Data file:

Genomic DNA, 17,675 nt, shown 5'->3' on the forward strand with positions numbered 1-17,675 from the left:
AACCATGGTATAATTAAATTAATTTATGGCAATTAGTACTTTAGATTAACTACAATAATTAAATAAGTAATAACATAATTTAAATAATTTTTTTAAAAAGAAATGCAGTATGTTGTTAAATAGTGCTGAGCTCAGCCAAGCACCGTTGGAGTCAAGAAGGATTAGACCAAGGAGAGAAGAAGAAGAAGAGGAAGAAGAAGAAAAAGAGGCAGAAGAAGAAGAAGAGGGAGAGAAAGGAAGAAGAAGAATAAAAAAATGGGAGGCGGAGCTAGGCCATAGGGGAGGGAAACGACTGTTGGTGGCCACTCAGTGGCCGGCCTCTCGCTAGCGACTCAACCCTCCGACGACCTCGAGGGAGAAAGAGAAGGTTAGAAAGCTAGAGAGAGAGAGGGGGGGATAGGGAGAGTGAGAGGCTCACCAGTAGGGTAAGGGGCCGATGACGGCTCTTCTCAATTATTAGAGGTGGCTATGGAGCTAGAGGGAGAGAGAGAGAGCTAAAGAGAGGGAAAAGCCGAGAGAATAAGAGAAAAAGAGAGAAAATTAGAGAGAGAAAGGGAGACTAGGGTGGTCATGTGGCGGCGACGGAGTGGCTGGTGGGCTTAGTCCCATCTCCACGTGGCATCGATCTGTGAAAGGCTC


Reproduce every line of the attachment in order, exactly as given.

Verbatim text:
Genomic DNA, 17,675 nt, shown 5'->3' on the forward strand with positions numbered 1-17,675 from the left:
AACCATGGTATAATTAAATTAATTTATGGCAATTAGTACTTTAGATTAACTACAATAATTAAATAAGTAATAACATAATTTAAATAATTTTTTTAAAAAGAAATGCAGTATGTTGTTAAATAGTGCTGAGCTCAGCCAAGCACCGTTGGAGTCAAGAAGGATTAGACCAAGGAGAGAAGAAGAAGAAGAGGAAGAAGAAGAAAAAGAGGCAGAAGAAGAAGAAGAGGGAGAGAAAGGAAGAAGAAGAATAAAAAAATGGGAGGCGGAGCTAGGCCATAGGGGAGGGAAACGACTGTTGGTGGCCACTCAGTGGCCGGCCTCTCGCTAGCGACTCAACCCTCCGACGACCTCGAGGGAGAAAGAGAAGGTTAGAAAGCTAGAGAGAGAGAGGGGGGGATAGGGAGAGTGAGAGGCTCACCAGTAGGGTAAGGGGCCGATGACGGCTCTTCTCAATTATTAGAGGTGGCTATGGAGCTAGAGGGAGAGAGAGAGAGCTAAAGAGAGGGAAAAGCCGAGAGAATAAGAGAAAAAGAGAGAAAATTAGAGAGAGAAAGGGAGACTAGGGTGGTCATGTGGCGGCGACGGAGTGGCTGGTGGGCTTAGTCCCATCTCCACGTGGCATCGATCTGTGAAAGGCTC